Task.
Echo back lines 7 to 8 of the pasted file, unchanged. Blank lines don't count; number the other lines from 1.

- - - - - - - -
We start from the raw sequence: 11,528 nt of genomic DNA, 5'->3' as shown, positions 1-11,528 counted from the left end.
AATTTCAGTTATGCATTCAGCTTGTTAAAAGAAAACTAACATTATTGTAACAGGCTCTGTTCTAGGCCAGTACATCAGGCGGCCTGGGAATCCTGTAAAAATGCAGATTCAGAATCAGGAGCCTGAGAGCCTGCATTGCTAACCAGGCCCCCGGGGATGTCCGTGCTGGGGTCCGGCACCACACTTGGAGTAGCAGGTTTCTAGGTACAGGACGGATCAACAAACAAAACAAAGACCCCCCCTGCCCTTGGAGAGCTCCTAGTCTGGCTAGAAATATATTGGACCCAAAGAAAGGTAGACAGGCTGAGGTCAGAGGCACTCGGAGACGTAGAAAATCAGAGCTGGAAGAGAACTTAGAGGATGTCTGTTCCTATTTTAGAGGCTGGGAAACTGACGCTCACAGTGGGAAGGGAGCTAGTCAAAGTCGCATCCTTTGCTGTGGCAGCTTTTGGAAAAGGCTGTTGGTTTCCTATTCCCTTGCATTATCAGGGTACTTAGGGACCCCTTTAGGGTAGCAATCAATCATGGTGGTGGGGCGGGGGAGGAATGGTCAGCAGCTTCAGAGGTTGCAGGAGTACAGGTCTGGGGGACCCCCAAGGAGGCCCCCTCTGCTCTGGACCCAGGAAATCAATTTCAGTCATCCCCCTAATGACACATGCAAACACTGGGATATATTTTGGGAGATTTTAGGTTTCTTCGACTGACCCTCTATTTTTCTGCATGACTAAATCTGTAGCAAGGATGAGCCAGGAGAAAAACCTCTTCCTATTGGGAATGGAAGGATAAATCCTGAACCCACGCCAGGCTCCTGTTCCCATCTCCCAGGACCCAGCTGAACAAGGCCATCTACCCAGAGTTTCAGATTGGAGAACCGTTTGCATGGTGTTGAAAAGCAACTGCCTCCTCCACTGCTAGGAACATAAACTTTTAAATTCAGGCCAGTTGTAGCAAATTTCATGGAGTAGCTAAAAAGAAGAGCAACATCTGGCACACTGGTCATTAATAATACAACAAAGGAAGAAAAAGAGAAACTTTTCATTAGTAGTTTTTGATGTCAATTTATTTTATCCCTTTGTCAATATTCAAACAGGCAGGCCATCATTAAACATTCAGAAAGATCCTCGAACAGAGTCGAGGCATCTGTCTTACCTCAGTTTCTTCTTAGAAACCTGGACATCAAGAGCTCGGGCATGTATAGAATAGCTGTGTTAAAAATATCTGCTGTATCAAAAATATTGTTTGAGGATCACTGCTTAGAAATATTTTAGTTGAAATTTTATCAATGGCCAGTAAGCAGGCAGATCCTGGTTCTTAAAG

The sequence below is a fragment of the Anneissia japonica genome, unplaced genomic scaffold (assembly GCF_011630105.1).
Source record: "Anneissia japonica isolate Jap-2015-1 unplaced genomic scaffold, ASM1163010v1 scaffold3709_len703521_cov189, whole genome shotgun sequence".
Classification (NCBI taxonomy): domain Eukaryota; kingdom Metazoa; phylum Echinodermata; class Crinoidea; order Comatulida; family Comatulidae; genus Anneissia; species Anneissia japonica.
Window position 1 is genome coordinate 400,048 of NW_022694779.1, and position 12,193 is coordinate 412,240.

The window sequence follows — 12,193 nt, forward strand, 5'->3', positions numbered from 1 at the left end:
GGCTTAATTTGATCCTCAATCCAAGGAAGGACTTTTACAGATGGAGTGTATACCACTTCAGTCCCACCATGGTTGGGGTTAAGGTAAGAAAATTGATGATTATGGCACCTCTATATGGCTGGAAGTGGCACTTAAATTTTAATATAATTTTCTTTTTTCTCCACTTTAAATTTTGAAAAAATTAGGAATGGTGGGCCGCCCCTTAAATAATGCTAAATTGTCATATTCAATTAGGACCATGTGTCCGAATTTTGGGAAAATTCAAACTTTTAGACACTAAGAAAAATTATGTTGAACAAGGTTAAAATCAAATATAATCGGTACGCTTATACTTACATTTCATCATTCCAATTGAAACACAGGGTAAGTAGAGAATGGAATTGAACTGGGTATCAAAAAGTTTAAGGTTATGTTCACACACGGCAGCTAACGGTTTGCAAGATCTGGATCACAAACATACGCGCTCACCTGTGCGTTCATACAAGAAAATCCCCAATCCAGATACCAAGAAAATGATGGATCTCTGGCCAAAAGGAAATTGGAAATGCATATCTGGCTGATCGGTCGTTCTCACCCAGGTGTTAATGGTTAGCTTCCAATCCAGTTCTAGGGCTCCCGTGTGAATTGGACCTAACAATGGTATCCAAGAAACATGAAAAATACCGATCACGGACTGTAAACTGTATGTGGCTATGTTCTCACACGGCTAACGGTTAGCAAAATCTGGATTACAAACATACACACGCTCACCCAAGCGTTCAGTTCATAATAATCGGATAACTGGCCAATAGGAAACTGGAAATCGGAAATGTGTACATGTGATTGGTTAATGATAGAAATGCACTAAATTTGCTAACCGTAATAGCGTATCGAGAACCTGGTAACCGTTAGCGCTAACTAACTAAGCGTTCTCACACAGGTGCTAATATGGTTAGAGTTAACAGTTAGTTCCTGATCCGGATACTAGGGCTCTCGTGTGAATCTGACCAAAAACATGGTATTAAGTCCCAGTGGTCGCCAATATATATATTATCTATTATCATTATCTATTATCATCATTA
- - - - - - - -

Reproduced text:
The window sequence follows — 12,193 nt, forward strand, 5'->3', positions numbered from 1 at the left end:
GGCTTAATTTGATCCTCAATCCAAGGAAGGACTTTTACAGATGGAGTGTATACCACTTCAGTCCCACCATGGTTGGGGTTAAGGTAAGAAAATTGATGATTATGGCACCTCTATATGGCTGGAAGTGGCACTTAAATTTTAATATAATTTTCTTTTTTCTCCACTTTAAATTTTGAAAAAATTAGGAATGGTGGGCCGCCCCTTAAATAATGCTAAATTGTCATATTCAATTAGGACCATGTGTCCGAATTTTGGGAAAATTCAAACTTTTAGACACTAAGAAAAATTATGTTGAACAAGGTTAAAATCAAATATAATCGGTACGCTTATACTTACATTTCATCATTCCAATTGAAACACAGGGTAAGTAGAGAATGGAATTGAACTGGGTATCAAAAAGTTTAAGGTTATGTTCACACACGGCAGCTAACGGTTTGCAAGATCTGGATCACAAACATACGCGCTCACCTGTGCGTTCATACAAGAAAATCCCCAATCCAGATACCAAGAAAATGATGGATCTCTGGCCAAAAGGAAATTGGAAATGCATATCTGGCTGATCGGTCGTTCTCACCCAGGTGTTAATGGTTAGCTTCCAATCCAGTTCTAGGGCTCCCGTGTGAATTGGACCTAACAATGGTATCCAAGAAACATGAAAAATACCGATCACGGACTGTAAACTGTATGTGGCTATGTTCTCACACGGCTAACGGTTAGCAAAATCTGGATTACAAACATACACACGCTCACCCAAGCGTTCAGTTCATAATAATCGGATAACTGGCCAATAGGAAACTGGAAATCGGAAATGTGTACATGTGATTGGTTAATGATAGAAATGCACTAAATTTGCTAACCGTAATAGCGTATCGAGAACCTGGTAACCGTTAGCGCTAACTAACTAAGCGTTCTCACACAGGTGCTAATATGGTTAGAGTTAACAGTTAGTTCCTGATCCGGATACTAGGGCTCTCGTGTGAATCTGACCAAAAACATGGTATTAAGTCCCAGTGGTCGCCAATATATATATTATCTATTATCATTATCTATTATCATCATTA